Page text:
Qualicum Beach artist Deb Peters at the Gallery at the Qualicum Art Supply, Nov. 30 (Mandy Moraes photo)

Qualicum Beach artist Deb Peters at the Gallery at the Qualicum Art Supply, Nov. 30 (Mandy Moraes photo)

Qualicum Beach painter Deb Peters discusses the power of art

‘If you’re given the ability to create something, you need to pass it on to people’

Through her artwork, Qualicum Beach artist Deb Peters strives to “make people feel good again” during the ambivalent days of the COVID-19 pandemic.

She considers art an emotional experience where storytellers, be they musicians, sculptors or artists, yearn to be understood.

“I’ve had people who have a painting of mine in their home say to me ‘gosh, everytime I go by that I smile’ and I think ‘yes, I’ve done my job,’” said Peters.

“If you’re given the ability to create something, you need to pass it on to people.”

The wildness of Vancouver Island is what inspires the Qualicum Beach painter. The Island, Peters said, brings a lot of creative people together, who participate with it and become a part of it.

Growing up, Peters remembers her parents being creative people whose footsteps she followed down the road. And as time went on, through university art classes and theatre, she was able to forge her own path. Her career lead her through education and then administration, where she admitted having to ‘put art aside for awhile.’

But after retiring, she found the drive to put her whole energy back into creating again.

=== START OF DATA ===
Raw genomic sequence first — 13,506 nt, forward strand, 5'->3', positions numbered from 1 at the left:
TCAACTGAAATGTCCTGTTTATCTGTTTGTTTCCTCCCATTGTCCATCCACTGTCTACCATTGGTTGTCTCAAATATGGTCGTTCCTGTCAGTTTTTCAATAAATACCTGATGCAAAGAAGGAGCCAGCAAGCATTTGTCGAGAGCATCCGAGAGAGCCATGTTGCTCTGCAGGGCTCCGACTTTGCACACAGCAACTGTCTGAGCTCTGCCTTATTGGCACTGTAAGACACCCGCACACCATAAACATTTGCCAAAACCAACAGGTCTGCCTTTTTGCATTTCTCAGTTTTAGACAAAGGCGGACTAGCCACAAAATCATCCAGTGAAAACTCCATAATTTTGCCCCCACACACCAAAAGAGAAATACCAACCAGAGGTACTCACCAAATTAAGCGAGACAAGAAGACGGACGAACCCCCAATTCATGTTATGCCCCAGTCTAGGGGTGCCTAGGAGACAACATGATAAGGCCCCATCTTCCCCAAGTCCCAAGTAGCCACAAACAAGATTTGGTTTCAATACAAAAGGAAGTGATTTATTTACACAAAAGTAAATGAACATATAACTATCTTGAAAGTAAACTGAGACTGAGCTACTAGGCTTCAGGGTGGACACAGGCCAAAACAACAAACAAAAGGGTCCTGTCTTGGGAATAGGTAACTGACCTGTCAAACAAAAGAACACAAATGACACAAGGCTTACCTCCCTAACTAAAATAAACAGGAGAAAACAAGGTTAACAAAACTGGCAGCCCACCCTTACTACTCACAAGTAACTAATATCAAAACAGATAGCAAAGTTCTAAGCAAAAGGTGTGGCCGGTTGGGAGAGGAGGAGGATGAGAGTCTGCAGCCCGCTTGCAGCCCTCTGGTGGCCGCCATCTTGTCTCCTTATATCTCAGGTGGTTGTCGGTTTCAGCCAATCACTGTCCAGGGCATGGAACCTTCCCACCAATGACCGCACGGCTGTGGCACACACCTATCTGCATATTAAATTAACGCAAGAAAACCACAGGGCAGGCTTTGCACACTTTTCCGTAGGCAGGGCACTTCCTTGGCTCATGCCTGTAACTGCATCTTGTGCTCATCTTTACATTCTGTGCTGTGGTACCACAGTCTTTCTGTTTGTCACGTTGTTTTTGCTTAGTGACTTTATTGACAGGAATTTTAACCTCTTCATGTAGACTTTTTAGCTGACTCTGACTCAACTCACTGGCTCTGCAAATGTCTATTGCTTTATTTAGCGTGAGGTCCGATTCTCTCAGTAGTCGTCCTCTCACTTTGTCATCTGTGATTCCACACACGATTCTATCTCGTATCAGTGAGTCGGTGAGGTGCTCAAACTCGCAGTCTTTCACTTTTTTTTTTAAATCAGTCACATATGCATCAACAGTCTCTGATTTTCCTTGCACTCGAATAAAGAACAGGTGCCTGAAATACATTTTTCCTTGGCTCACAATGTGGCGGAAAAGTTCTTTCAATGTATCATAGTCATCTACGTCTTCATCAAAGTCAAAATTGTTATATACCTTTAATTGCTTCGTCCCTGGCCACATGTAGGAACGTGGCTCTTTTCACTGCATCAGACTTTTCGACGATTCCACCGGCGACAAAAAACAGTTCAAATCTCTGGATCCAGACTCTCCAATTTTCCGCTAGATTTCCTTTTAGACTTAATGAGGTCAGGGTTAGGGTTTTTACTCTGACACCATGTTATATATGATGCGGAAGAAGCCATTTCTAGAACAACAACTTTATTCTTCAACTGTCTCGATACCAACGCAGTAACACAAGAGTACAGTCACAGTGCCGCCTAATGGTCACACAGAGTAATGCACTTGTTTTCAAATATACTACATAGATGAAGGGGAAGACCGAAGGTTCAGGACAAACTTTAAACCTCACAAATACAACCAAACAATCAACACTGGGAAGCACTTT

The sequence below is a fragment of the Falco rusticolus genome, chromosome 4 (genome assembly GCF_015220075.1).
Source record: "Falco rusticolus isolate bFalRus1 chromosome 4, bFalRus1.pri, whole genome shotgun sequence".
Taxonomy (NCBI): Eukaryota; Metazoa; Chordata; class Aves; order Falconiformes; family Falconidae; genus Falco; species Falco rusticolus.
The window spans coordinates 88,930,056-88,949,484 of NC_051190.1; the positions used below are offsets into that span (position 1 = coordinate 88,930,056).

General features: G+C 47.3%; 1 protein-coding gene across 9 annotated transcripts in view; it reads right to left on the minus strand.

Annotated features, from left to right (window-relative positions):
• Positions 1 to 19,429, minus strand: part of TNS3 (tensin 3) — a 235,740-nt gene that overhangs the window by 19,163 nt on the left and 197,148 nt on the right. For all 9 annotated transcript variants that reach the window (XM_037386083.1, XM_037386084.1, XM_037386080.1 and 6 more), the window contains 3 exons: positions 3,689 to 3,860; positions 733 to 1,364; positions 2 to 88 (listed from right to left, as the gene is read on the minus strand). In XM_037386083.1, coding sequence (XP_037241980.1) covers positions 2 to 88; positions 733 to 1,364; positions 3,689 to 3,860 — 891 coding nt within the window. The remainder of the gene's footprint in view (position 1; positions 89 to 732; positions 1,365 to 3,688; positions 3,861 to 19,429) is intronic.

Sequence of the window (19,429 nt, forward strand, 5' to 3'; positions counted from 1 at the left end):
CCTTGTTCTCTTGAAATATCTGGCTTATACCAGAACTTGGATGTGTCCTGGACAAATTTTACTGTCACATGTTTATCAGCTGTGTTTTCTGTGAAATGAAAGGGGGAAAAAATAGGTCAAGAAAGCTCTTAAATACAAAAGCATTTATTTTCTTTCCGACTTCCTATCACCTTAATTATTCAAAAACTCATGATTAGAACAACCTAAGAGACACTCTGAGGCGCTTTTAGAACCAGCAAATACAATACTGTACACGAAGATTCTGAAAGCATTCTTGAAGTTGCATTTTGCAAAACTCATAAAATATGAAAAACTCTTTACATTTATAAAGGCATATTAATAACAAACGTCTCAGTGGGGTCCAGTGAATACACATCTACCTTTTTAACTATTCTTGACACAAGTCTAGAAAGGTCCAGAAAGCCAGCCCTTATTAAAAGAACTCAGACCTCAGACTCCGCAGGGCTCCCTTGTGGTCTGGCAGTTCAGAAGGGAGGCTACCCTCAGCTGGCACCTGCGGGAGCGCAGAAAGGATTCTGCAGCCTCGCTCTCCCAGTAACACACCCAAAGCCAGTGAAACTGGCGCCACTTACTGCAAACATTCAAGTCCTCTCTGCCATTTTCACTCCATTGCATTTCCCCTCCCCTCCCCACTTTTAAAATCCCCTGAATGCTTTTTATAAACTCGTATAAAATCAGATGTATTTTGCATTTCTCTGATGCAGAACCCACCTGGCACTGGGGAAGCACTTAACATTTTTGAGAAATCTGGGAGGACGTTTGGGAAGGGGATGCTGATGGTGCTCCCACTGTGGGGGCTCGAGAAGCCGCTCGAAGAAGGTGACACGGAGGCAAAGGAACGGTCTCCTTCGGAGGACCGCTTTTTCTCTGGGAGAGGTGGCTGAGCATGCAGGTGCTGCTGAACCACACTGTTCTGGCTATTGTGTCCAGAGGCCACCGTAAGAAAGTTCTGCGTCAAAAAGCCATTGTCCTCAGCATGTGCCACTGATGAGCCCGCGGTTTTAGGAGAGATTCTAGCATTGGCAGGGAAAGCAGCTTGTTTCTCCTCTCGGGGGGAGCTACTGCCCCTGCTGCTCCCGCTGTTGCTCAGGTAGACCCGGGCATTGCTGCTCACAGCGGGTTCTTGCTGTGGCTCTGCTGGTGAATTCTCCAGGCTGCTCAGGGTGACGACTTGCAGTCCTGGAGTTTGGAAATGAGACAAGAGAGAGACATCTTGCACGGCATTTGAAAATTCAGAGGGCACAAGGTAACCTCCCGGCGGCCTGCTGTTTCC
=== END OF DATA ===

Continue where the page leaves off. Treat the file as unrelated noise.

“It was a cycle, an evolution. It’s been good for me because I’ve learned a lot along the way.”

Through the years her practice and personal style has changed drastically. When first starting out, Peters recalls her paintings being very fine and detailed. Now, she paints with broad bushstrokes in a sweeping motion, often with two or three different colours on one brush.

“I used to have a teacher, years ago, who said ‘if I gave you a brush with one or two hairs on it, you’d probably be happier,’” said Peters with a chuckle.

Since March, she said she’s branched into more tactile mediums such as tapestry and fabric art, all in the search of different ways to make her feel happy and good again.

“I am now doing a lot more landscapes that are bright colours. I’m doing that for myself as well as for other people because I think we really need it right now.”

Peters said she likes to try different things, and that if she had to do one thing over and over again, she would “get bored out of her head.”

Such as with figure drawings, she tries to keep her style more impressionistic, but leans toward realism without even noticing. The village series currently at the Gallery at Qualicum Art Supply is mostly a symbolic array, and enjoys the loose flow of the series. If she were to paint a tight, detailed scene, it can take the better part of month to finish it.

“I can’t decide if it’s dedication or masochism,” Peters said.

Her current favourite work is called Ancient Gift, now on display at the Gallery at Qualicum Art Supply. She describes the scene as a moon surrounded by trees over water, and says its “a dark and thoughtful painting” that resonates with her.

But she admits that next month she’ll probably have moved on to a something else, as it “all depends on the moment.”

Peters believes a canvas will tell you what its needs and wants are. There have been times, she said, when she would get angry at her work as it misbehaves and doesn’t do what she wants it to.

“It’s very rare that painting goes totally smooth. But if you could just perserve, get over that hump, then something good will come.”

A sentiment, she believes, that can be applied to the outlook of the pandemic.